Earlier this week, one of my true career mentors celebrated his 94th birthday on December 9th. This is none other than George B. Delaplaine, Jr.—lifetime newspaper publisher and cable television pioneer.
I mentioned in last week’s blog story that I graduated from the University of Delaware with a concentration in Mass Communications and History. Over 30 years ago, back in 1989, I was hired by one of Mr. Delaplaine’s companies, then known as Frederick Cablevision. As a wide-eyed, recent graduate, I was given my career start here, working as an audio-video specialist for the firm’s local television outlet known as Cable Channel 30 (soon to become Frederick Cable Channel 10).
I could go on for days about Cable 10 and the incredible experiences had over my twelve years of employment under the Delaplaine and Randall families. For a good part of my time with this group, I served as the youngest manager and I always appreciated the trust my bosses had put in me as we did some pretty cool stuff for the community. One such was the televising of local sports such as live, Frederick Keys baseball games, a constant since their inception in 1989. We had a daily newscast Monday-Friday, public affairs talk shows, music performance showcases of local bands, a dining offering, live political cross-talk and even a Frederick version of the popular 1990s television phenomenon of Fox's "Cops."
Of all these, however, the most satisfying moments featured my entry into the world of presenting history to viewers, culminating with the opportunity to produce historical documentaries like my idol, Ken Burns. For anyone that knows the Delaplaine and Randall families, history reigns supreme—especially local Frederick history. Looking back at my own history, I was certainly at the best place I could be. It was 25 years this past week that I was fortunate to win my first award for film documentary work.
Of all these, however, the most satisfying moments featured my entry into the world of presenting history to viewers, culminating with the opportunity to produce historical documentaries like my idol, Ken Burns. For anyone that knows the Delaplaine and Randall families, history reigns supreme—especially local Frederick history. Looking back at my own history, I was certainly at the best place I could be.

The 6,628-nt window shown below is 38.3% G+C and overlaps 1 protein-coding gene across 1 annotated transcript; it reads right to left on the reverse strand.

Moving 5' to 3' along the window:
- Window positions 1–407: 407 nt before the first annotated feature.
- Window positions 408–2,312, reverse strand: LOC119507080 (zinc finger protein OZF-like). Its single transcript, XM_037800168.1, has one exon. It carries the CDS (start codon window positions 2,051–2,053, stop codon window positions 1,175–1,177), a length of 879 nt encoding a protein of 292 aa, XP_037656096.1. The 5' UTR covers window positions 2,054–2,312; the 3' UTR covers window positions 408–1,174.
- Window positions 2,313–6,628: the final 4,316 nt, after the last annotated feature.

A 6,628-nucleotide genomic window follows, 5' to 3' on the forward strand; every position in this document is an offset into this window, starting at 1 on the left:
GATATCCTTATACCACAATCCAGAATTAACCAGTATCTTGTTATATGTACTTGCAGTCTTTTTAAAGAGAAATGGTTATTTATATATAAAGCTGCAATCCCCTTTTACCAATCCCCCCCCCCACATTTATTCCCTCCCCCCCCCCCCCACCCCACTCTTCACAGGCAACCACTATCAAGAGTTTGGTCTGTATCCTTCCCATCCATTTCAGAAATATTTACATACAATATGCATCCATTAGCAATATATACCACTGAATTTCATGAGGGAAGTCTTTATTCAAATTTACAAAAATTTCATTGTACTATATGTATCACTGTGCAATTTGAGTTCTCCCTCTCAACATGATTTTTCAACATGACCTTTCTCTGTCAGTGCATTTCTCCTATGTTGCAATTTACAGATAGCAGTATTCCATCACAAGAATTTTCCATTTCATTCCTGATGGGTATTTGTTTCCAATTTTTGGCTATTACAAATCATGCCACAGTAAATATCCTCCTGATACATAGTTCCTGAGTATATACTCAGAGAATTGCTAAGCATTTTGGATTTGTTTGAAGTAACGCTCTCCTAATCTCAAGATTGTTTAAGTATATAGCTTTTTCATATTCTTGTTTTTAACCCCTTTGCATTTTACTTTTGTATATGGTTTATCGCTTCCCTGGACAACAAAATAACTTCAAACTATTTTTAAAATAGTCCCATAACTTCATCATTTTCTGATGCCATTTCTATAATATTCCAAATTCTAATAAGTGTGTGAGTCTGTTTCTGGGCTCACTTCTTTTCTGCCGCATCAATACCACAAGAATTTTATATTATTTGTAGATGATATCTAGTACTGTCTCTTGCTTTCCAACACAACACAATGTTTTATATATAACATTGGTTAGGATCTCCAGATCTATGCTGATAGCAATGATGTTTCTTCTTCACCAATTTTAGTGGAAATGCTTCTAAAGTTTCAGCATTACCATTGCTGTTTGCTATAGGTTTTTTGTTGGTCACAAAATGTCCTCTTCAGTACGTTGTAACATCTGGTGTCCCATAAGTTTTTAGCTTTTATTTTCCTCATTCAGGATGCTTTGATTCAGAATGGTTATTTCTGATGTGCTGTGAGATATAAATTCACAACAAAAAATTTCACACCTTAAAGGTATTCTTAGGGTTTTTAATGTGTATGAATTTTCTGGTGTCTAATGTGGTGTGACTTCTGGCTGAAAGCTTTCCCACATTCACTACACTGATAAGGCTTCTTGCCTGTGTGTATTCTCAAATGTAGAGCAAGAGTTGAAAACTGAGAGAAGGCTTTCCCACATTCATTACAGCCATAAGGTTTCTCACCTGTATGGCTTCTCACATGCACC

Mr. Delaplaine, and the corporation he chaired, gave me the opportunity not only to display my talents, but more so trained me to perfect those talents, while adding greatly to my professional skill set in so many ways. The parent company to Frederick Cablevision was called the Great Southern Printing & Manufacturing Company, incorporated in 1888. Eight years prior, George B. Delaplaine Jr.'s grandfather had started a printing company with various partners. In 1883, this group started a daily newspaper in an effort to further monetize their print operation. In time, this venture would eventually come to be known as The Frederick News-Post.
This endeavor, originally launched as The News, would certainly become a family affair, but not necessarily by choice as Mr. Delaplaine's father and multiple uncles were somewhat pushed to work for "the paper" because of a tragic circumstance. Mr. Delaplaine, the third generation under this umbrella, added to the printing and publishing corporation's portfolio by introducing cable-television here in Frederick in 1966. Ironically, I too was conceived in this year and born in January, 1967.
I came into Great Southern at a very exciting time, because cable-television truly came of age in the 1980s and 1990s. When I started, the company had 300 employees in all its divisions. That number would grow to nearly 500 going into the new millennium—one that saw us offering digital products and most importantly, internet service.